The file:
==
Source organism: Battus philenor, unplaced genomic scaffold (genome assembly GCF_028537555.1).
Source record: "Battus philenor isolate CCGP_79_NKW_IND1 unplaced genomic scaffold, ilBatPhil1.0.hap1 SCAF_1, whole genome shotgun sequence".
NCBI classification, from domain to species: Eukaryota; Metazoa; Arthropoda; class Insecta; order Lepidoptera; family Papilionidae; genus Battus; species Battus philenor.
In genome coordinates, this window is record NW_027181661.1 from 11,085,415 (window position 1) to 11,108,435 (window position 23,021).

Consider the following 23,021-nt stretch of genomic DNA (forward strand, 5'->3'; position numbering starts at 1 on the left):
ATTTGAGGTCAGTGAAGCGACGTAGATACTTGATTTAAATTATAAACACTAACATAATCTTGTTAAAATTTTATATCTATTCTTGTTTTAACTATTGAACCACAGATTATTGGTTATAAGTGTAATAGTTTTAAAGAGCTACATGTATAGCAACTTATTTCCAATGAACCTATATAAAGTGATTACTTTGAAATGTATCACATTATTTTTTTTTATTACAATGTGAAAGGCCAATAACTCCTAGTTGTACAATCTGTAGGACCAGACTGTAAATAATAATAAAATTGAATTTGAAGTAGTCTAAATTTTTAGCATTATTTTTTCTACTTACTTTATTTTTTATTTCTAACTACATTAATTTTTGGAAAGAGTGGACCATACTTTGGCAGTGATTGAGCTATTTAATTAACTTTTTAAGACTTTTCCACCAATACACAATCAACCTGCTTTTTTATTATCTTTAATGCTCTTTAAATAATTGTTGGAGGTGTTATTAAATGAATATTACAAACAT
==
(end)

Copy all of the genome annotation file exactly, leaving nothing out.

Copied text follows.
Source organism: Battus philenor, unplaced genomic scaffold (genome assembly GCF_028537555.1).
Source record: "Battus philenor isolate CCGP_79_NKW_IND1 unplaced genomic scaffold, ilBatPhil1.0.hap1 SCAF_1, whole genome shotgun sequence".
NCBI classification, from domain to species: Eukaryota; Metazoa; Arthropoda; class Insecta; order Lepidoptera; family Papilionidae; genus Battus; species Battus philenor.
In genome coordinates, this window is record NW_027181661.1 from 11,085,415 (window position 1) to 11,108,435 (window position 23,021).

Consider the following 23,021-nt stretch of genomic DNA (forward strand, 5'->3'; position numbering starts at 1 on the left):
ATTTGAGGTCAGTGAAGCGACGTAGATACTTGATTTAAATTATAAACACTAACATAATCTTGTTAAAATTTTATATCTATTCTTGTTTTAACTATTGAACCACAGATTATTGGTTATAAGTGTAATAGTTTTAAAGAGCTACATGTATAGCAACTTATTTCCAATGAACCTATATAAAGTGATTACTTTGAAATGTATCACATTATTTTTTTTTATTACAATGTGAAAGGCCAATAACTCCTAGTTGTACAATCTGTAGGACCAGACTGTAAATAATAATAAAATTGAATTTGAAGTAGTCTAAATTTTTAGCATTATTTTTTCTACTTACTTTATTTTTTATTTCTAACTACATTAATTTTTGGAAAGAGTGGACCATACTTTGGCAGTGATTGAGCTATTTAATTAACTTTTTAAGACTTTTCCACCAATACACAATCAACCTGCTTTTTTATTATCTTTAATGCTCTTTAAATAATTGTTGGAGGTGTTATTAAATGAATATTACAAACAT